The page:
Quantum what? Anisotropic who?
Learn to better communicate your research to non-scientists at the
Workshop on Communicating
Science & Engineering
with Chris Mooney
These days, amid ongoing media controversies over climate change, the teaching of evolution, the safety of vaccines, and many other scientific topics, researchers are increasingly asking themselves questions like these: Should I be doing more to communicate about my work to the public? And if so, how should I go about preparing for media encounters—and what should I be ready to say?
In this daylong science communication workshop these questions will be answered. By the end of the day, scientists will have learned not only how to interact with and present themselves to the press, but also how to be ready for a full scale media crisis—because you never know when one is going to hit. (Just ask the scientists at the center of “ClimateGate” late last year.)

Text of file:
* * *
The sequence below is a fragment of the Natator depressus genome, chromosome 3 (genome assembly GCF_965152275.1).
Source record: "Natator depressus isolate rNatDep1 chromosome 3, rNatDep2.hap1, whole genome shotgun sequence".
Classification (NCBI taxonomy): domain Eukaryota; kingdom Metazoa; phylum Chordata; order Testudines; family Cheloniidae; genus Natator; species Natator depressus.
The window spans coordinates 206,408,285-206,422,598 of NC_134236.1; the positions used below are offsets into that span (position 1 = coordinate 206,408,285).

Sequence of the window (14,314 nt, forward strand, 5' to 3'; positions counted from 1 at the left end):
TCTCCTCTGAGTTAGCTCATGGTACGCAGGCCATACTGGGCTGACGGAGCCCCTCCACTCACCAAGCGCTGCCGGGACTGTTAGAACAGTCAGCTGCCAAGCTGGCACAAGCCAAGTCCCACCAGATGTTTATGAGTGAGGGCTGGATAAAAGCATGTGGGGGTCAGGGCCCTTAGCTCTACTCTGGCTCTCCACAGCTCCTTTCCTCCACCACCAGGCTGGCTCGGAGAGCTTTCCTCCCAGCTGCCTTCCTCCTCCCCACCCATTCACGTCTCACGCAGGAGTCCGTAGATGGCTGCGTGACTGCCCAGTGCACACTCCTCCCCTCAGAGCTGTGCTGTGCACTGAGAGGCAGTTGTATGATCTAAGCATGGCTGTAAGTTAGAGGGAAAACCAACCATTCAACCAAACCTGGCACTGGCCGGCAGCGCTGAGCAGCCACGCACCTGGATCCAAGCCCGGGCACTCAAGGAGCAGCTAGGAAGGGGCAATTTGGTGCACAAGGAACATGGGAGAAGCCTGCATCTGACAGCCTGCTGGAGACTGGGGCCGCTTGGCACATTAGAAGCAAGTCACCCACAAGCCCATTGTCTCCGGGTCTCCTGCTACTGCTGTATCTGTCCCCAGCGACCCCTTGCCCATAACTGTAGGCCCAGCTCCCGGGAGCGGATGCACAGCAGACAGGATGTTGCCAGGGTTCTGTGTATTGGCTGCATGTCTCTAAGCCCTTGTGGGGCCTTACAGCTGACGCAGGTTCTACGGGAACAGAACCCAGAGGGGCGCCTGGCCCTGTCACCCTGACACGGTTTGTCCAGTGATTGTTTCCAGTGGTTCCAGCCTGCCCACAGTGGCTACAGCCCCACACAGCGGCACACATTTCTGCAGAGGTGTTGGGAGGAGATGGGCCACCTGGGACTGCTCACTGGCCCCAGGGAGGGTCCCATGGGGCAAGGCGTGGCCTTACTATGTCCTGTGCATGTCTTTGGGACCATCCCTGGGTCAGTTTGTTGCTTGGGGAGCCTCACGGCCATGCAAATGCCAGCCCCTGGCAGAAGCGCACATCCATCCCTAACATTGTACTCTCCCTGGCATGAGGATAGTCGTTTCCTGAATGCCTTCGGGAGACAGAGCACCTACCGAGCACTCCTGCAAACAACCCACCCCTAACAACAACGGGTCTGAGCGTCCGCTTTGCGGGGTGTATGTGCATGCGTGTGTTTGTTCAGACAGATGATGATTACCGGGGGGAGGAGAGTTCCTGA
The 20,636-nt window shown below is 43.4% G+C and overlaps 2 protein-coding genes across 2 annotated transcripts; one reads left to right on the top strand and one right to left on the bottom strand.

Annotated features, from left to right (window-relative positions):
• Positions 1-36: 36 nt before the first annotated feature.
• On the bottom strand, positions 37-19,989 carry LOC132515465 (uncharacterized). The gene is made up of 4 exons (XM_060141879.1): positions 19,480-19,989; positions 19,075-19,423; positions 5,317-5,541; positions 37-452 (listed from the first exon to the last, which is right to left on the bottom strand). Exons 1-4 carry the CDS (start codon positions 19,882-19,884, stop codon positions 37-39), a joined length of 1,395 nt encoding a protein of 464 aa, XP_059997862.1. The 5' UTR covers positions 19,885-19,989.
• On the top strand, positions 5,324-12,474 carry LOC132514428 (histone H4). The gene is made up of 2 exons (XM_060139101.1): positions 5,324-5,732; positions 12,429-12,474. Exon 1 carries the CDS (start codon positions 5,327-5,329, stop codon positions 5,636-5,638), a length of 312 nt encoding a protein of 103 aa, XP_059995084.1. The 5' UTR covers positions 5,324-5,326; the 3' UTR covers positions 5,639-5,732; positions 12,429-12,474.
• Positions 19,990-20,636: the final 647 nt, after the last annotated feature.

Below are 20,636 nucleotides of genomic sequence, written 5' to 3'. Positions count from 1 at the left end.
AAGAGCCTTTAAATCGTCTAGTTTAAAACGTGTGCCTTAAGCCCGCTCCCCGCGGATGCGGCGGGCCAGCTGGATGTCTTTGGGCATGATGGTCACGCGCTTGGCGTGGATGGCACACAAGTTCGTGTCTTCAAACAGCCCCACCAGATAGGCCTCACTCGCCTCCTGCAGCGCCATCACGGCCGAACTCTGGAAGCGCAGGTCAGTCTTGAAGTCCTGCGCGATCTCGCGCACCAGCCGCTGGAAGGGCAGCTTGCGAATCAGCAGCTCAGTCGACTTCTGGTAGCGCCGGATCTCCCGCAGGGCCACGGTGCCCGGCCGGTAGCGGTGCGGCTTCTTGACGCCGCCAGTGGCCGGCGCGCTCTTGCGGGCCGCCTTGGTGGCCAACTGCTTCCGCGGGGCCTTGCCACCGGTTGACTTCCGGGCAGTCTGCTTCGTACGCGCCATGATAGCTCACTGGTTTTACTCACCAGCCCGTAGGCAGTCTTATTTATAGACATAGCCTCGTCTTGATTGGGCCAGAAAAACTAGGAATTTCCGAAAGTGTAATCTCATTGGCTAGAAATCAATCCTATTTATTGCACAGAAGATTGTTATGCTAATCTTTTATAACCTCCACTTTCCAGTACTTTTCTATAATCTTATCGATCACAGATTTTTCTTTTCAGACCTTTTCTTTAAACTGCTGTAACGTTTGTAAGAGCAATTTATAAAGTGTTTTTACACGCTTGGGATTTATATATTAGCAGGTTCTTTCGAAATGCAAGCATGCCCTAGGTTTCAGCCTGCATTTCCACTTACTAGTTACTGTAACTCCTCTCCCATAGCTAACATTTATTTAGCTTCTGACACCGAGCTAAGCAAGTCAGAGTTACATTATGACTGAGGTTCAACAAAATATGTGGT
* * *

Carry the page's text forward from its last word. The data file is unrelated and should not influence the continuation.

Science journalist Chris Mooney will introduce the group to the bewildering and ever-changing mediasphere for science--one in which scientific content in newspapers is vanishing even as science blogs and online media are booming. How do you navigate this media maelstrom and know which journalists to trust, and which to avoid? What kind of message should you design to convey information about your work, and what kind of image should you project? What kind of language should you use—and absolutely avoid? What are modern examples of successful science communication—and cases of abject failures?
As Chris Mooney recently put it in the Washington Post, “If scientists don't take a central communications role, nobody else with the same expertise and credibility will do it for them.” By the end of the day attendees will be ready to take on that role and become the next generation of science communicators—something that science and the public alike desperately needs.
Chris Mooney is a 2009-2010 Knight Science Journalism Fellow at MIT and author of three books, including the New York Times bestselling The Republican War on Science (2005) and Unscientific America: How Scientific Illiteracy Threatens Our Future (2009), co-authored with Sheril Kirshenbaum. For a more detailed bio, read here.